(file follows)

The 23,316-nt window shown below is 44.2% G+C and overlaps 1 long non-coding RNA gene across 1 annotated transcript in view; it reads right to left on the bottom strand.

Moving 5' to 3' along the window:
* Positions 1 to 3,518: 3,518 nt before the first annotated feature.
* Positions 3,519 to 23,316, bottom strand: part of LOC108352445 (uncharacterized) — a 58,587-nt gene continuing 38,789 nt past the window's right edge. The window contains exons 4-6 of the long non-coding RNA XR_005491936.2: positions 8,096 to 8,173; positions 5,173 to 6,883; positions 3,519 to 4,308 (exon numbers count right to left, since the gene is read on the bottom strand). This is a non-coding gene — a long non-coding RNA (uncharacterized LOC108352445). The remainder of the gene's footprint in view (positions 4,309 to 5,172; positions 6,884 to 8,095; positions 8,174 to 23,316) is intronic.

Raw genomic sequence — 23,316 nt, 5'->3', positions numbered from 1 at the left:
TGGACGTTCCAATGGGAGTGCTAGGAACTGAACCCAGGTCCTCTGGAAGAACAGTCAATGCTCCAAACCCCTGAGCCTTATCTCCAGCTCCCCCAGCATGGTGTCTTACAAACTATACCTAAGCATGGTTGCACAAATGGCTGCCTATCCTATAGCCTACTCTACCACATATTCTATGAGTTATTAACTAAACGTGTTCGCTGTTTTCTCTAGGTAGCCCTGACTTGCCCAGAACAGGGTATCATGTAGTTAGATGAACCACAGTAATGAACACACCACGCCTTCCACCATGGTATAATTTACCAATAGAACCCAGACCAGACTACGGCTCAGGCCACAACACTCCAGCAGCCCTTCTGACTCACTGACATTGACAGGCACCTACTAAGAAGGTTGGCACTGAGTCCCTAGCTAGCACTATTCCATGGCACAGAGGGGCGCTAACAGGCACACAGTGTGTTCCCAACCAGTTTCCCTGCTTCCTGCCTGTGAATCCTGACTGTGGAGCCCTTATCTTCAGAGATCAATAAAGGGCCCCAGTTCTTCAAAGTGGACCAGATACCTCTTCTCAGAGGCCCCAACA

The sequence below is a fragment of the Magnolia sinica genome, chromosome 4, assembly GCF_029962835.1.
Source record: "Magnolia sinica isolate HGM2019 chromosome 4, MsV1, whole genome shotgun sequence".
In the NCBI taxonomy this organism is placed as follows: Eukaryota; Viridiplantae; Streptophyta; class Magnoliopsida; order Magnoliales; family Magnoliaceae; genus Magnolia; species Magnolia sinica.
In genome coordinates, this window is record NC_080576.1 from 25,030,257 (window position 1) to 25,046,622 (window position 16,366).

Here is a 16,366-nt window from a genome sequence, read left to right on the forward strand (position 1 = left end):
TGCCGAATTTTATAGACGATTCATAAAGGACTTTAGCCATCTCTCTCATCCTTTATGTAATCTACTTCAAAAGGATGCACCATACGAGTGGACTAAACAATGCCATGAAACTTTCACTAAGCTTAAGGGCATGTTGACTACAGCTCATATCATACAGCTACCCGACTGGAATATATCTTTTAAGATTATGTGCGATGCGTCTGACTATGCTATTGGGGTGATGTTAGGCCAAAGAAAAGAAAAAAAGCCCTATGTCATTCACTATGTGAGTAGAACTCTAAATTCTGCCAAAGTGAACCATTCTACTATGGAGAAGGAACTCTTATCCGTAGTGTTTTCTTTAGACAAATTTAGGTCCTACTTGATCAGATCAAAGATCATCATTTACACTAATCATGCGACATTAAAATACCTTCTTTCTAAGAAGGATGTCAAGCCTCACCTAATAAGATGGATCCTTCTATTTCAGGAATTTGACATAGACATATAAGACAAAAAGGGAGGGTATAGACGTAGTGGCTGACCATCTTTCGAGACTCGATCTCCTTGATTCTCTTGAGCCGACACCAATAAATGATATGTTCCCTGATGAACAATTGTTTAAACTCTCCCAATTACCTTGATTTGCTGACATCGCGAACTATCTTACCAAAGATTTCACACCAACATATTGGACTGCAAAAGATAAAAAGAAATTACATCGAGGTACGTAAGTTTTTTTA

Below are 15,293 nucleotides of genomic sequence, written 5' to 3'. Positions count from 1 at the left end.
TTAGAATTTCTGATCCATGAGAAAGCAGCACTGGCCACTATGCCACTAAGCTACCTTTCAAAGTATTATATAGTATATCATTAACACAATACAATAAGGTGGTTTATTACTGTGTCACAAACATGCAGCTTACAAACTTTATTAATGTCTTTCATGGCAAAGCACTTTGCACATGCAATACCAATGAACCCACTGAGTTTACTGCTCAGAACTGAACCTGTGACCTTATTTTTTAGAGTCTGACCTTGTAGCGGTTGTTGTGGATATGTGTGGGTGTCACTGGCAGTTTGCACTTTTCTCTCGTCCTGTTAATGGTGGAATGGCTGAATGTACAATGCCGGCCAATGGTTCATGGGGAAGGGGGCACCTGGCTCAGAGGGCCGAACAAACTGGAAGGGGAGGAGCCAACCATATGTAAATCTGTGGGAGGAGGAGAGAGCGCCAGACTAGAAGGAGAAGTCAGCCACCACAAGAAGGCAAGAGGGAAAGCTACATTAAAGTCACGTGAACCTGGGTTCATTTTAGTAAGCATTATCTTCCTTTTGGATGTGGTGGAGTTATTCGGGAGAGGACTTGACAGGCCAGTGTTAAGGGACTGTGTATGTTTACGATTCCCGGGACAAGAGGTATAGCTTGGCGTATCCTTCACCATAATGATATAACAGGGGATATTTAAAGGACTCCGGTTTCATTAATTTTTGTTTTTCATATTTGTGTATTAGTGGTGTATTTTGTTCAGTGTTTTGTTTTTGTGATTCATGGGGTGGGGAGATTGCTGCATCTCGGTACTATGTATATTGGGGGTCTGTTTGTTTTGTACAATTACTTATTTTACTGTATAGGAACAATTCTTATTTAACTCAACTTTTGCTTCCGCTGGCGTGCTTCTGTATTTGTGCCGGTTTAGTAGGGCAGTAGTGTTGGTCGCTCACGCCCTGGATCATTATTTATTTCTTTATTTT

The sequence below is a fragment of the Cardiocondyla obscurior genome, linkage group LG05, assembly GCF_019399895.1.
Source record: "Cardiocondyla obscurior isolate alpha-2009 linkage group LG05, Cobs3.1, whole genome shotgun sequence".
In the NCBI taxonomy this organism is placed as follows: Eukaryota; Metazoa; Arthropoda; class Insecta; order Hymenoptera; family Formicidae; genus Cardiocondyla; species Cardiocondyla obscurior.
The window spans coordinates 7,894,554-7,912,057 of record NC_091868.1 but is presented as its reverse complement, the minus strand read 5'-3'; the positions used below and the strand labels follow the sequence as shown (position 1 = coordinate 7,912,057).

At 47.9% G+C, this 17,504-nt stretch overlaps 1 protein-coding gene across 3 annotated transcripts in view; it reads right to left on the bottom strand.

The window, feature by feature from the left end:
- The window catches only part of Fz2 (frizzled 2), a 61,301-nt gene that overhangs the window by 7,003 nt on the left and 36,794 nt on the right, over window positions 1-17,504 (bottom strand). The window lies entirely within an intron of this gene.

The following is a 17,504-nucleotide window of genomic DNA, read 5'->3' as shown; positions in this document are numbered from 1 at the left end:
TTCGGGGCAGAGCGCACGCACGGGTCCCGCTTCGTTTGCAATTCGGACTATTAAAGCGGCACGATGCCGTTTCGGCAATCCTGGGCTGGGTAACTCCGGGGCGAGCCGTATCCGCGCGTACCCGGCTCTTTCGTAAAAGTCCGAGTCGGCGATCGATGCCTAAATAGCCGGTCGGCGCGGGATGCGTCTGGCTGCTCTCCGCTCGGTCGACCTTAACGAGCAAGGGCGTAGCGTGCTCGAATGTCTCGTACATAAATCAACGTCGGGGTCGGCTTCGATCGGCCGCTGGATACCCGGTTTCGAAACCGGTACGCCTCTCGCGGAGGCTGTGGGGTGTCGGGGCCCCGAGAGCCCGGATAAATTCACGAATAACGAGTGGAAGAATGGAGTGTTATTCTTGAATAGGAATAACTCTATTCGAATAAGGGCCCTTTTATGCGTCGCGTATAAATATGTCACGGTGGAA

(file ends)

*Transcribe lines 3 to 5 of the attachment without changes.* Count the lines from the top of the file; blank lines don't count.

* Positions 1 to 3,518: 3,518 nt before the first annotated feature.
* Positions 3,519 to 23,316, bottom strand: part of LOC108352445 (uncharacterized) — a 58,587-nt gene continuing 38,789 nt past the window's right edge. The window contains exons 4-6 of the long non-coding RNA XR_005491936.2: positions 8,096 to 8,173; positions 5,173 to 6,883; positions 3,519 to 4,308 (exon numbers count right to left, since the gene is read on the bottom strand). This is a non-coding gene — a long non-coding RNA (uncharacterized LOC108352445). The remainder of the gene's footprint in view (positions 4,309 to 5,172; positions 6,884 to 8,095; positions 8,174 to 23,316) is intronic.

Raw genomic sequence — 23,316 nt, 5'->3', positions numbered from 1 at the left: